FOOTBALL: Leading The Way
BC's Ability, Or Inability To Run, Will Decide USC Game
Published: Thursday, September 12, 2013
Updated: Thursday, September 12, 2013 00:09
Before last Saturday, it had been almost three years since Andre Williams had seen so clearly on the football field. Time after time, quarterback Chase Rettig would hand the Boston College senior the ball, and Williams could envision exactly where he needed to go. Matt Patchan and Bobby Vardaro moved the Deacons out of the way on the left, Harris Williams and captain Ian White did the same on the right. Center Andy Gallik forced holes in the middle.
The Eagles offensive line accumulated more than 20 knockdowns, a good number against an ACC team. It was down from the 30 knockdowns the unit put up against Villanova, but that number probably can’t be topped.
“I’ve never seen knockdowns like we had in the first game,” White said. “The score didn’t necessarily show it, but physically we dominated them up front, which we should’ve. They didn’t have the size of the ACC opponents.”
It may not have shown in the score, as BC put up 24 points in each game, but it has shown in the rushing statistics. Williams has already accumulated 52 percent of his yardage total on the ground from 2012, with outings of 114 and 204 yards in the first two games this year. Williams gave a lot of the credit for his success to the five guys up front.
“It always starts with the offensive line,” Williams said. “They’re not going to be in the tabloids all the times, but it really starts with them. Making sure they’re on their aiming points, making sure they’re being physical, and I’m just the follow-up.”
It’s helped, though, that Williams is back to following up in the right way. He pounded his way to two consecutive 100-yard games at the end of the regular season his freshman year, but since then he’s had trouble establishing himself at the position.
Rather than continuing to punish any defender trying to take him down, Williams spent his sophomore and junior years trying to add more agile movements to his game. The former Pennsylvania track star looked like he was trying to get back to his roots. It didn’t work.
Now averaging a full yard per carry more than he did last season, he’s back to hitting people relentlessly, and his team, especially the offensive line, is loving it.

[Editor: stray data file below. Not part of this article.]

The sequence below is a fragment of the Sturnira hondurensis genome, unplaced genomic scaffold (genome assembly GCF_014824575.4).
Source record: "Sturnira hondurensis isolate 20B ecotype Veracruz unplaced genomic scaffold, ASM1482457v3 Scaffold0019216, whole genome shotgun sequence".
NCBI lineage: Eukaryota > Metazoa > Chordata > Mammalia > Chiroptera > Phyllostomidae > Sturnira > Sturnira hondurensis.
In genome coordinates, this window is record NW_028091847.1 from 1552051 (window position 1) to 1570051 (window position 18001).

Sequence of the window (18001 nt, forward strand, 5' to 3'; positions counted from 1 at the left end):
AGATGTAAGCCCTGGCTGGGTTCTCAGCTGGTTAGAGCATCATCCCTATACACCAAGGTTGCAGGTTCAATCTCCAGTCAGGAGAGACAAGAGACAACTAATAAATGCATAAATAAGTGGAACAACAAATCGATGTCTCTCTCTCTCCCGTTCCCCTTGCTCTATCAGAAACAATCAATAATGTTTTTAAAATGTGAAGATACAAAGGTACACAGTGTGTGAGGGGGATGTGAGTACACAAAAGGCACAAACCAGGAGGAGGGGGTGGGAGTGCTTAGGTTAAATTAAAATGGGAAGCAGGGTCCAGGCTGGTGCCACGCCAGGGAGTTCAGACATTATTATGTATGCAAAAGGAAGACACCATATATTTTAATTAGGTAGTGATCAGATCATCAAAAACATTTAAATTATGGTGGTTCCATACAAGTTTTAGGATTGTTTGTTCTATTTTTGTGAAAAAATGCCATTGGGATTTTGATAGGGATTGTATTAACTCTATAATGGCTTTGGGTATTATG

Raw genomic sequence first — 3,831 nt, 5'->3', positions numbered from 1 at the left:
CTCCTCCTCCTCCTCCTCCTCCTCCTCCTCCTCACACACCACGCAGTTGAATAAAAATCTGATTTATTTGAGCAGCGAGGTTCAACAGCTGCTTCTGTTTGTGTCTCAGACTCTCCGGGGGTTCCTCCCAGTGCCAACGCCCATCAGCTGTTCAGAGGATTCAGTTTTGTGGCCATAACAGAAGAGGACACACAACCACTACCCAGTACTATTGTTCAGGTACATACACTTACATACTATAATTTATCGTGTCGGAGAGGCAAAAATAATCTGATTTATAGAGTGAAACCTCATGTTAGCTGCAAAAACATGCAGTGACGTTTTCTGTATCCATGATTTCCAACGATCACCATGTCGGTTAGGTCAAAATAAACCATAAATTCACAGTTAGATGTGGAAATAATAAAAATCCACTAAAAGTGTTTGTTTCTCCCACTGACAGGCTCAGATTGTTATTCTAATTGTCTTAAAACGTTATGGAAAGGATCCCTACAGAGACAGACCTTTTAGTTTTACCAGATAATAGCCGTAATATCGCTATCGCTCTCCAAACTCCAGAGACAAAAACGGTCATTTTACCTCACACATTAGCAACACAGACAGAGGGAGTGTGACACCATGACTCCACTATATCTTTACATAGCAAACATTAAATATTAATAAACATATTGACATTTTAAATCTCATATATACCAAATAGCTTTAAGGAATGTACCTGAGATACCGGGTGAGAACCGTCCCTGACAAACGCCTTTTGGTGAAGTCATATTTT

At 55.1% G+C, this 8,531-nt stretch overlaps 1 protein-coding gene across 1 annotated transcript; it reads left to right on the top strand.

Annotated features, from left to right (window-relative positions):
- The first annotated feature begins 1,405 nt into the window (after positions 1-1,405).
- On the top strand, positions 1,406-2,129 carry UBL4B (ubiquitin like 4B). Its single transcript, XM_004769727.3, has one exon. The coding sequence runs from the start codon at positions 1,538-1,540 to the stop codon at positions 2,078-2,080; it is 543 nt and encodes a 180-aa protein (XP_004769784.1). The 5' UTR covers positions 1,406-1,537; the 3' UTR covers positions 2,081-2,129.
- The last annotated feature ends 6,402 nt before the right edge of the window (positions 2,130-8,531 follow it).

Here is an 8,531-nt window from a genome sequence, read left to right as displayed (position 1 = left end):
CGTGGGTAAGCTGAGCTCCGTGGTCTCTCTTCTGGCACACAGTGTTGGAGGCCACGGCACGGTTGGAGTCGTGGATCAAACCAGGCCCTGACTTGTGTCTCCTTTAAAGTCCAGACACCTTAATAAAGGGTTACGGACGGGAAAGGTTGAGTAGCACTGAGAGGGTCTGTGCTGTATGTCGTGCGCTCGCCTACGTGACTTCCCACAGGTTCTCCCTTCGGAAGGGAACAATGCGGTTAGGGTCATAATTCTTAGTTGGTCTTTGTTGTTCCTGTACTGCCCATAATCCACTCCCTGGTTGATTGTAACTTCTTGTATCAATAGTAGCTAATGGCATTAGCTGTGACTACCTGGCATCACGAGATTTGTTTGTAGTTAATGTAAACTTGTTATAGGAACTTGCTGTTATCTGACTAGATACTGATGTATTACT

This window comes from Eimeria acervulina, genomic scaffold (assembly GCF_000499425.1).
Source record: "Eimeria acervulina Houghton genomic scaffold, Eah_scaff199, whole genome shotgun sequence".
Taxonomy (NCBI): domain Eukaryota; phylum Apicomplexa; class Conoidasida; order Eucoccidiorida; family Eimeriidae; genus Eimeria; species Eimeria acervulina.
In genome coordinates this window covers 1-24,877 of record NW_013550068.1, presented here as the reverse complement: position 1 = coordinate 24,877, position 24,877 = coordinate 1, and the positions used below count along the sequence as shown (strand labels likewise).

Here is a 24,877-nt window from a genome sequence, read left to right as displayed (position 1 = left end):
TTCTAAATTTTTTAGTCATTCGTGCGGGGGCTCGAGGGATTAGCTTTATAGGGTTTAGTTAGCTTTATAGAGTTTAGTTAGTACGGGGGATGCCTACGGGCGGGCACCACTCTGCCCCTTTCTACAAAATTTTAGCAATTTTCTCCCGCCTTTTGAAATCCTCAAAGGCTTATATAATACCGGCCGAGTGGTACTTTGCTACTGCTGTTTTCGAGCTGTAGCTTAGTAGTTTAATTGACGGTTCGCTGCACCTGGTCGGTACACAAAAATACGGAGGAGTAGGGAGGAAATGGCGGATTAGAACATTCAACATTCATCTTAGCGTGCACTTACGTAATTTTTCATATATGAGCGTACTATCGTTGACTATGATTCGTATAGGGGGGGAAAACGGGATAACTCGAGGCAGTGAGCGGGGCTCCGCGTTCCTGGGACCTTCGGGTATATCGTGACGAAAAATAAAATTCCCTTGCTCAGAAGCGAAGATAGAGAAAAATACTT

“This is his offense,” White said. “All of our plays are the perfect plays for him. Even when we start running side-to-side he can pound it up in there. He can run any offense, but handing him the rock down the field is what he wants and that’s what we’re doing.
“There’s no running away from people in this offense—well, maybe Chase. If he gets out there he might slide, but other than that we’re looking for one more hit, one more block.”
When the Eagles face USC on Saturday, the progress made in the run game will be put to its biggest test yet. Although the Trojans have stumbled out of the game with a disappointing 10-7 loss to Washington State last week, the defense has proven itself as one of the most dominant in the country. The numbers don’t even seem real.
Hawaii put up just 23 yards on its 31 attempts in USC’s season opener. Washington State registered only seven yards on its 22 attempts. Through the first two games, the Trojans are allowing offense to average an absurd 15 yards per game on the ground and .6 yards per rush.
“We have played great defense through two games … phenomenal effort by our players … very aggressive,” said USC head coach Lane Kiffin on a conference call Tuesday. “I’m really glad we have fixed what we set out to do last January, which was to change our defensive structure [and] to be more attacking to deal more with the different offenses that we face.”
Last January, Kiffin appointed Cal-Berkeley’s Clancy Pendergast to replace his father Monte Kiffin as defensive coordinator, and Pendergast’s “52” defensive scheme has worked wonders for USC. Williams said he’s been watching some Cal tape to get ready for Saturday and the Trojans’ new multiple scheme.
USC essentially has five defensive linemen and two middle linebackers on the front seven, but only two, or sometimes three, of the defensive lineman are actually down on the ground. The rest stand up, and it’s troubling offenses so far.
“They do something a little different with their front seven,” Williams said. “I think really the main thing that I need to focus on this week is being able to identify who’s who. It’s another team. I’m going to respect them, but I’m not going to give them too much respect, though. It’s another team.”
Williams said the mixing of defensive linemen with linebackers, along with who is standing and who is down, makes the holes more difficult to identify.
The Trojans have typically used 6-foot-3, 285-pound George Uko and 6-foot-5, 270-pound Leonard Williams as the down defensive tackles so far with 6-foot-1, 315-pound nose tackle Antwaun Woods also working in. Hayes Pullard and Lamar Dawson are the primary linebackers behind the line, and Devon Kennard and Morgan Breslin have been the standup rushers up front.
It’s something that, according to Williams, BC hasn’t seen before.
“I think it’s one of the best defenses in the country, to tell you the truth,” said BC head coach Steve Addazio. “They’ve got six returning starters and a bunch of great players. Guys that can rush the quarterback. Guys that can sack the quarterback. Guys that can run you down. Aggressive in the secondary, physical linebackers, and they make interceptions.”
For the BC offense to be successful, the attack must start with the power running game and build from there.
“The challenge for us will be to strike some balance,” Addazio said. “In order to do that, our receivers are going to have to get open and we’re going to have to throw and catch well.